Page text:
Most analysts are predicting no longer whether, but when, cannabis will become federally legal for adult use in the United States, as it has in Canada, Uruguay and a few other countries, with others such as Mexico expected to soon follow. It may come in the form of the government itself removing cannabis as a scheduled drug under the Controlled Substances Act (CSA). It may come in the form of the current STATES Act pending in Congress, which would remove state-legal compliance from being subject to the CSA, or through other Congressional action. It may come through court action, such as the current constitutional challenge to the CSA as it applies to cannabis, whose initial dismissal was recently argued on appeal.
To read the full text of this article by Duane Morris partner David Feldman, please visit the Green Entrepreneur website.
On December 27, 2018, the Northern District of California dismissed a civil RICO claim brought against the owners and operators of a Sonoma County cannabis growing operation and the operation’s landlord. See Bokaie v. Green Earth Coffee LLC, 3:18-cv-05244-JST, 2018 WL 6813212 (N.D. Calif. Dec. 27, 2018). The lawsuit was filed by neighbors who alleged that the operation’s “skunk-like stench” interfered with the enjoyment of their property and drove down their property values. The Bokaie court found that such alleged harms did not constitute a “RICO injury,” and thus dismissed plaintiffs’ claim (albeit without prejudice, allowing 30 days to amend).
The Bokaie case is part of a growing trend of RICO lawsuits filed in legalized states—to date, roughly a dozen have been filed in California, Colorado, Massachusetts and Oregon—that seek to exploit the tension between state law and the federal Controlled Substances Act (CSA). RICO defines “racketeering activity” to include CSA violations, and a civil lawsuit can proceed upon allegations that an enterprise’s pattern of racketeering activity caused damage to the plaintiffs’ business or property. 18 U.S.C. §§ 1961(1), 1962(c), 1964(c). RICO’s civil remedy provision awards prevailing plaintiffs triple damages and attorneys’ fees, id. § 1964(c), thus giving “not in my backyard” plaintiffs and their attorneys a powerful tool against their neighbors. By alleging that the smell of cannabis interferes with the enjoyment of their property and drives down their property value, plaintiffs in these cases are effectively elevating common law nuisance claims into federal RICO lawsuits.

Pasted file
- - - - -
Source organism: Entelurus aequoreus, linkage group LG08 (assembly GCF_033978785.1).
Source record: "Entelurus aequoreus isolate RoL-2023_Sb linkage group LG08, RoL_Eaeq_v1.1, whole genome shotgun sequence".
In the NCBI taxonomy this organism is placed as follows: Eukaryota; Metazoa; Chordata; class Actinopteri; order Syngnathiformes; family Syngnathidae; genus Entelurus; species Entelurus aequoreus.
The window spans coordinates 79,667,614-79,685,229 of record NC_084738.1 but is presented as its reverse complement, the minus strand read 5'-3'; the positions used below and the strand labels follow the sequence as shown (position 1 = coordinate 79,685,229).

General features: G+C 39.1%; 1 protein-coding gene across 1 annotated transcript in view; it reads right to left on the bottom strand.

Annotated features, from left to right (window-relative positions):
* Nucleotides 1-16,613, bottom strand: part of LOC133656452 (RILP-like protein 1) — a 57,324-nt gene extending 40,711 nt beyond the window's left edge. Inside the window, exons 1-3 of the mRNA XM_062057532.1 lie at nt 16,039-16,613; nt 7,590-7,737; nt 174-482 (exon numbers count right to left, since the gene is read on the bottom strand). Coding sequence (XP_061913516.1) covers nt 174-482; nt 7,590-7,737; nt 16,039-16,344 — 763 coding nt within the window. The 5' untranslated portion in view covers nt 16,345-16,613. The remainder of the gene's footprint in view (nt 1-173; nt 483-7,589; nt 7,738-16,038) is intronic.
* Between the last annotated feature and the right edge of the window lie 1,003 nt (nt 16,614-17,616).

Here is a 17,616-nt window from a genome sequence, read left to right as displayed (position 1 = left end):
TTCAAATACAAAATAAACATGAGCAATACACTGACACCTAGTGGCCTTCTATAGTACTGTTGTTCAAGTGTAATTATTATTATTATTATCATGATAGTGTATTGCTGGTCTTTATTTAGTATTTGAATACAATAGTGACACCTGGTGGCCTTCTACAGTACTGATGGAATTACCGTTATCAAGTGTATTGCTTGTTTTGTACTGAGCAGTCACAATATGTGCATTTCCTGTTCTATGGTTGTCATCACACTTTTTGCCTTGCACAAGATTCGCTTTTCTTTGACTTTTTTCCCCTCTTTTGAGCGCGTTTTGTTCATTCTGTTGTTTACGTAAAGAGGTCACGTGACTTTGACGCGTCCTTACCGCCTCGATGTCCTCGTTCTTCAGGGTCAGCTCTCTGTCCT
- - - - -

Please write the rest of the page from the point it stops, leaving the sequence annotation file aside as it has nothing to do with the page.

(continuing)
With the rapid spread of marijuana legalization in the US, lawyers are discovering that the tangled web of regulations guiding the rapidly growing industry is a boon for business. …
There are several key reasons lawyers are attracted to the marijuana industry. For one, as cannabis companies grow, merge, and start getting the attention of Fortune 500 corporations as acquisition targets, they need more sophisticated advice on financing, tax planning, corporate structure, and M&A. …
That’s an opportunity to a select group of lawyers who have cut a trailblazing path into the industry. Once reluctant, some of the biggest law firms, like Duane Morris, Baker Botts and Dentons, are building out specialized cannabis practice groups as the industry continues to grow in profitability and complexity. …
Business Insider has pulled together a list of the top lawyers who’ve worked on the largest deals in the past year in the growing marijuana industry.
Firm: Duane Morris
Location: Philadelphia, New York, and San Francisco
Duane Morris has staked out big territory: It’s one of the few AmLaw 100 firms marketing its cannabis practice group, said Neeraj Kumar, an associate at the firm who works on cannabis issues.
“This is a very good opportunity for our firm,” said Seth Goldberg, the chair of the firm’s practice in Philadelphia. Cannabis is one of the “few emerging markets that has multibillion-dollar potential.”
Goldberg, a seasoned trial lawyer with decades of experience, said he spearheaded the firm’s involvement in the industry in 2014 after Colorado became the first state to allow recreational pot shops.
And for Kumar, the opportunity to become an expert in a field where there’s “a new development every week” was something he couldn’t turn down.
Duane Morris represented iAnthus, a US cannabis company, in its $640 million merger with MPX Bioceutical, also the first public-to-public transaction in the US cannabis industry. Further, the firm has advised investors on real-estate acquisitions.
As anticipated, President Trump signed the 2018 Farm Bill yesterday, removing hemp from the Controlled Substances Act. View the video replay of our Q&A Webinar on the 2018 Farm Bill for information about the legislation.